top of page

Smile of the Universe: An Unforgettable Encounter in a City under Siege

In light of what is currently happening, mainly in the South of Israel, my innermost thoughts are transported back to a special mosaic work that took place during the winter and spring of 2007, at the height of the missile attacks that rocked the town of Sederot.

It seems like yesterday, though; I was invited to orchestrate the mosaic-making of an 8-meter long bench, together with pupils from 7th to 9th grades. I volunteered in a unique program for junior high school students that was part of a national campaign for active citizenship. These teenagers were students learning at the Ulpana and Amit Mekif Dati junior high schools in Sederot.

The previous year, they had built the actual bench, using recycled materials and concrete. What was left was to adorn it.


Detail of the bench

Smile of the Universe was the name given to the school bench that they built together under my guidance. As a result of our work, a garbage dump in a school courtyard was transformed into a pleasant area for play and relaxation.

The purpose of active citizenship is to “push” kids into taking action – encouraging them to look for ways to make the world a better place, more suited to their own needs. By contributing to their well-being, the children become an active part of the process, making changes by themselves instead of waiting for others to take action for them.

The bench that we built had multiple elements: a planet, a sun, moon and stars, an island with palm trees, a mountain with waterfall, a big flower and butterfly. The bench also included a sentence we chose from the book of Isaiah (Chapter 66): “For all these things hath My hand made.” This phrase, which means that the elements on the bench are the creation of God, also highlighted the fact that this work was made with the kids' creative hands.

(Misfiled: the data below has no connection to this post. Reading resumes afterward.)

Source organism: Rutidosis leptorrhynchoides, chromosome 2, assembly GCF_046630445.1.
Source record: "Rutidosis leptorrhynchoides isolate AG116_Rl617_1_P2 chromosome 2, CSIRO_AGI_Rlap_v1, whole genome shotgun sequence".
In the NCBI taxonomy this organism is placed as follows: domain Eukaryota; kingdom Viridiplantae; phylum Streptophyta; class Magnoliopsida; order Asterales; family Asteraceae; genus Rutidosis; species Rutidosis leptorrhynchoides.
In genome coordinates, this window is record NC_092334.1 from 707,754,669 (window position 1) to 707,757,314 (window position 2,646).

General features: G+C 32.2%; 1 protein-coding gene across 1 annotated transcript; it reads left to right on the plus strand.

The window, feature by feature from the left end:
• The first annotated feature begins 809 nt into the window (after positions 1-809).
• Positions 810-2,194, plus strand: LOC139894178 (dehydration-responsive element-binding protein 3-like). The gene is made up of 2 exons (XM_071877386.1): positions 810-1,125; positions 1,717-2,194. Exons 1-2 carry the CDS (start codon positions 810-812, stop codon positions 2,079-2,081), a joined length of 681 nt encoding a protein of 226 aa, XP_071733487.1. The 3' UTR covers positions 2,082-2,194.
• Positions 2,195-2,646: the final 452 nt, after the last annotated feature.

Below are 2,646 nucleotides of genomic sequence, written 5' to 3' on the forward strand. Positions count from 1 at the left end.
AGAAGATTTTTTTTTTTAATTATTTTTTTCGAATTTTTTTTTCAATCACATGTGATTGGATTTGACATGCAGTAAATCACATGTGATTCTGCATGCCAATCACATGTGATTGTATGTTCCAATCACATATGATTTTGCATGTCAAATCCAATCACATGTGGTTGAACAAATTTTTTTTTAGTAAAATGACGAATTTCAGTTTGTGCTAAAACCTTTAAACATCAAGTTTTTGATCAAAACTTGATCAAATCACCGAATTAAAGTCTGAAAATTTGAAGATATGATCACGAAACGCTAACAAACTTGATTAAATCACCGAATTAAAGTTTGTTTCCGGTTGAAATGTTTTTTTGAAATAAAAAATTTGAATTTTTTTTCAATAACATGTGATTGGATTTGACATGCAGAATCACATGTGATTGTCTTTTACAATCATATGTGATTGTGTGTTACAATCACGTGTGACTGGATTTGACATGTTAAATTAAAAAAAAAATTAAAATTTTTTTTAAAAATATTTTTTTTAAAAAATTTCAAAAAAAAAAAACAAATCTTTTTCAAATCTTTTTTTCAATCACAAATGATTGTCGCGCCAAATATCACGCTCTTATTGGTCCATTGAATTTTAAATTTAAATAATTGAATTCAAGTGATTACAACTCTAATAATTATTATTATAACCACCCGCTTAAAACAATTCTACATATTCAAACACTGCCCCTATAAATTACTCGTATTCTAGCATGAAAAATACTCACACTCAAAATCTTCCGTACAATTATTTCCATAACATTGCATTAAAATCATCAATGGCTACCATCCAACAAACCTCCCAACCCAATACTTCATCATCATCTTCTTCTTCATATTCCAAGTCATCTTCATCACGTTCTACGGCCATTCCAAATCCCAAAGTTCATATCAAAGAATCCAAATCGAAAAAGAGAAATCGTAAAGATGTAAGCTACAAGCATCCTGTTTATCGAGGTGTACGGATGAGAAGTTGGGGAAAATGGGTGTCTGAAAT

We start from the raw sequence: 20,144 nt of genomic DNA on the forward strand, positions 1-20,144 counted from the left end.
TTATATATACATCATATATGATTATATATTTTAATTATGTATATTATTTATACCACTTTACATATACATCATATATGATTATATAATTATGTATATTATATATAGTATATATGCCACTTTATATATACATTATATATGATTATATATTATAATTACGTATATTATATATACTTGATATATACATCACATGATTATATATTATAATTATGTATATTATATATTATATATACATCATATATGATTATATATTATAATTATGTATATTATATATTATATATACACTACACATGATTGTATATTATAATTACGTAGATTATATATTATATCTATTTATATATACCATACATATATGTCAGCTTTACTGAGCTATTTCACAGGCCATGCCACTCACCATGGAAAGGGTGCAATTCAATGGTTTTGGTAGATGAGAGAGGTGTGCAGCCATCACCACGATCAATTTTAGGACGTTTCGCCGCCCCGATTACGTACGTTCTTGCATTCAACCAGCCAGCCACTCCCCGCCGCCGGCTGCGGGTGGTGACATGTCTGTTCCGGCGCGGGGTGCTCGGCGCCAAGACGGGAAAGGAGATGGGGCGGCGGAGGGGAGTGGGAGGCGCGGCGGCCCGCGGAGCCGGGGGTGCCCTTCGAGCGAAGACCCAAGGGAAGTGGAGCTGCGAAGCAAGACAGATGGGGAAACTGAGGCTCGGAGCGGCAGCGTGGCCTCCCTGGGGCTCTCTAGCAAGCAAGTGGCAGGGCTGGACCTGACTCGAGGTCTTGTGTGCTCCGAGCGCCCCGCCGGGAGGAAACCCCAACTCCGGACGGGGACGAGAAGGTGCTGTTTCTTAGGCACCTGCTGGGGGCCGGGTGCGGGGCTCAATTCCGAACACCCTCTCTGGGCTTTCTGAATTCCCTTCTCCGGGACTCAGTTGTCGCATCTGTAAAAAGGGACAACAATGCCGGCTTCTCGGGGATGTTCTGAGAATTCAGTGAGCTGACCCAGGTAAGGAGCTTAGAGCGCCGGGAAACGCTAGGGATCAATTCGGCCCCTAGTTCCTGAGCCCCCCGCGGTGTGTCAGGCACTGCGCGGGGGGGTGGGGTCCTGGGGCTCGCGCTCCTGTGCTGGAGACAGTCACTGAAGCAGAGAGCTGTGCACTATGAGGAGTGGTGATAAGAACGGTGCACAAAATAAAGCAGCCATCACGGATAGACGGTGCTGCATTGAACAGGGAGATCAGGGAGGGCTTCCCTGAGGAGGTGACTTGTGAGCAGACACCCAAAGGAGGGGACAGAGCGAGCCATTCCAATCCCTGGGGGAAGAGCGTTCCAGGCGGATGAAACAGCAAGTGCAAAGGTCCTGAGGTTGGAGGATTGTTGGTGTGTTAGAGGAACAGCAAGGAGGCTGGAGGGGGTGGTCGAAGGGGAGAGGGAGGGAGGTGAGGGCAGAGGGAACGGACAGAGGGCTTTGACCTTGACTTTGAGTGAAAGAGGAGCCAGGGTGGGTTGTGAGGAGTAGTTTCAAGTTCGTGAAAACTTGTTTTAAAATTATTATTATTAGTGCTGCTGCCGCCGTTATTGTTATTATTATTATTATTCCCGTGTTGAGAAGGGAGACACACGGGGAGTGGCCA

The project could not have taken place without the generous donations of people and managers who were willing to give me, free of charge, a variety of colored tiles for the project. We received tiles from generous donors of ceramic companies in central Israel, including Hezi Bank, Negev Ceramics Odafim, Top Psifas and Sharoni Ceramics.

The mosaic-making was a real challenge for all of us because of the war-like situation, the incessant sirens, the difficult on-site conditions, the need for patience and cooperation while the children worked at creating something they had never done before.

The inauguration ceremony

The completed bench

I will never forget the smiles of these youngsters when I would arrive from Tel Aviv on the bench premises. My weekly presence was very welcomed. They loved the chat and the laughter, the breaking of the tiles, the work in progress and the fragments’ assemblage to create something figurative.

It felt right. Not only was it educational, but there was a lot of happiness, the emotion that was a part of being the doers. This mosaic bench would become a place of comfort in order to take a "break" from...insanity. We could not have chosen a better name for the bench: “Smile of the Universe” − Isn’t this a global message of hope?

bottom of page